Prime minister Malcolm Turnbull and education minister Simon Birmingham won't be making any higher education policy announcements this election.
BuzzFeed News asked the education minister point blank whether he thought it was fair to keep students in the dark this election. Here's what he said ...
"Well we've released a far more detailed paper in terms of higher education policy than anything I've seen from the Labor party.
"Yes, there are a number of areas that require consultation with the sector to be properly finalised and get the structures right, but we've been clear we will drive excellence and innovation in higher education, that we want to provide an opportunity for universities to differentiate and incentivise, but equally that there will not be full fee deregulation and that we can guarantee that for at least 80 per cent of students they will operate under a fixed price regime and nobody will pay a dollar upfront, unlike Labor's vocational education polices that will see people paying upfront for their studies. We won't have that type of upfront payment, especially in the higher education sector.
"We are supporting continued strong funding to universities, but importantly we want to really lift transparency and accountability as well. We're putting more money in to programs that allow universities and force universities to report on student satisfaction, on employment outcomes, on income outcomes from their students so that actually people can make better choices in future about where they go. I think our higher education policies are quite comprehensive, far more comprehensive than Labor's which are just, yet again, a case of committing to spending but little about how to ensure that spending gets the best possible results."
So here at BuzzFeed we thought if the Liberal party isn't going to tell you what their higher education policy is ... we'd go ahead and tell you what's coming:
1. Partial fee deregulation
"For at least 80% of students, they will operate under a fixed price regime and nobody will pay a dollar upfront," Birmingham told BuzzFeed News.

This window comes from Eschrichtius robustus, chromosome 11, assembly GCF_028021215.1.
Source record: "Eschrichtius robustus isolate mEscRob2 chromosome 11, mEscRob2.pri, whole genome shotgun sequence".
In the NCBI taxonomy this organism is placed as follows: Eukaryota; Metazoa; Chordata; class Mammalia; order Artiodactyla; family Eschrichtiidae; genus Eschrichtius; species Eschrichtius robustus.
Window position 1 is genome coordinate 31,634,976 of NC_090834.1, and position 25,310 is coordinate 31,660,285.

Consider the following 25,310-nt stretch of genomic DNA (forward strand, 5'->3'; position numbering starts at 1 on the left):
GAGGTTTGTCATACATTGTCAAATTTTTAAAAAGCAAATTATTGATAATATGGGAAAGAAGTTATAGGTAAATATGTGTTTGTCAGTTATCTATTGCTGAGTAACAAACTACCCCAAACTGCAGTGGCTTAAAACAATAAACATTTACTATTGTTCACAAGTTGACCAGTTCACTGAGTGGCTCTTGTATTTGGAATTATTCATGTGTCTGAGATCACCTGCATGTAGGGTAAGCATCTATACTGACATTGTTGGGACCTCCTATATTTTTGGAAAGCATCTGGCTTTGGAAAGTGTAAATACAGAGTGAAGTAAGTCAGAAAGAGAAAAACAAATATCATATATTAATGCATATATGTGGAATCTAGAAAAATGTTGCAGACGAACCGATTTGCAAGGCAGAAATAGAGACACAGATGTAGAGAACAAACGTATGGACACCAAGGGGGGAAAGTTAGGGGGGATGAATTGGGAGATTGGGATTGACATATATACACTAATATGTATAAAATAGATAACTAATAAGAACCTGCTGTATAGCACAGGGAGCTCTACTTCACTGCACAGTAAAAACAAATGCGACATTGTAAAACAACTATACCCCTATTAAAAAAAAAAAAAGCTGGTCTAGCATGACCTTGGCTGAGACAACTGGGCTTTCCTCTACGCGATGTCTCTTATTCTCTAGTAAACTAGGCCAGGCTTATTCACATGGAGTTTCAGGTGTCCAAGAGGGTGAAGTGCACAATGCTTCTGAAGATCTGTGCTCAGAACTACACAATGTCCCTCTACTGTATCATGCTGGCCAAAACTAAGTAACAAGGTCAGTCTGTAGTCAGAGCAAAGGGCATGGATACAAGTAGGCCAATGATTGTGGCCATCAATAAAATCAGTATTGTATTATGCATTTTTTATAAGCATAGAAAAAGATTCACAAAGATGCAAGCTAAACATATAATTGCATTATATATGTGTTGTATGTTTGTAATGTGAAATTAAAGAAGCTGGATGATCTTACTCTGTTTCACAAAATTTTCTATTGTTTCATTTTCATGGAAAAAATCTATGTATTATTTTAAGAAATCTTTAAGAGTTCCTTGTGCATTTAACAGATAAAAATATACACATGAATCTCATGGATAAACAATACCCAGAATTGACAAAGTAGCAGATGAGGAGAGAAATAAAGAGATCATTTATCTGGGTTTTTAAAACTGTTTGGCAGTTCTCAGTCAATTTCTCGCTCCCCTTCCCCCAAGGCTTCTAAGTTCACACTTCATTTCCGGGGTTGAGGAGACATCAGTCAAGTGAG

But universities will be allowed to deregulate (i.e. set their own) fees for 20% of their courses from 2018. They'll be called "flagship courses" and will be opt-in.
Universities won't get funding from the government for these courses. As the cost of the degree goes up, the dollar amount the Commonwealth contributes goes down.
To stop the cost of degrees blowing out to $100,000, course fees would be monitored by a group like the Australian Competition and Consumer Commission.
2. Students pay more of their course fees
"University students do get a significant premium in terms of their future earnings potential and it is only reasonable that we assess what is fair for them to contribute," Birmingham said.
Under the HECS loan system, the government pays on average 58% of a student's course fees and the student pays 42%.
The government wants students to contribute more to the cost of degrees, and they'll do this one of two ways:
1. They will change the fee cost ratio - they'll pay 20% less and students will pay 20% more. This means the size of your HECS debt will go up.
2. They will reduce the government grant per student that they give to universities and increase the maximum capped student contribution that institutions can charge.
3. Students paying back their degrees sooner
The government wants students to start paying their debts back sooner. Currently you don't have to pay back your loans until you earn more than $54,126.
There are a few ways they could do this - by lowering the amount you need to earn after graduating to start paying back your debt to as low as $40,000, or by introducing a household income test.
Alternatively, if you earn more than $100,000 you'll have to start making bigger repayments to your HECS loan (the maximum rate is currently 8% for $100,520 and above).
4. Cuts to universities
A 20% cut of $2 billion is still on the table.
"The Budget makes it very clear we still have to find savings in higher education and those savings we discuss in our policy paper could come from reductions in the Commonwealth government subsidy," Birmingham told BuzzFeed News.
5. Charge more interest on HECS loans
This could change the indexation of repayment thresholds from average weekly earnings to CPI.
6. Make it harder for people who aren't working to get HECS
Restricting student loans for people who are "permanently" out of the workforce because it's unlikely they will repay their loans.
7. Collect HECS debts from deceased estates
This means if you haven't paid off your student loans when you die, your family will have to fork out the cash.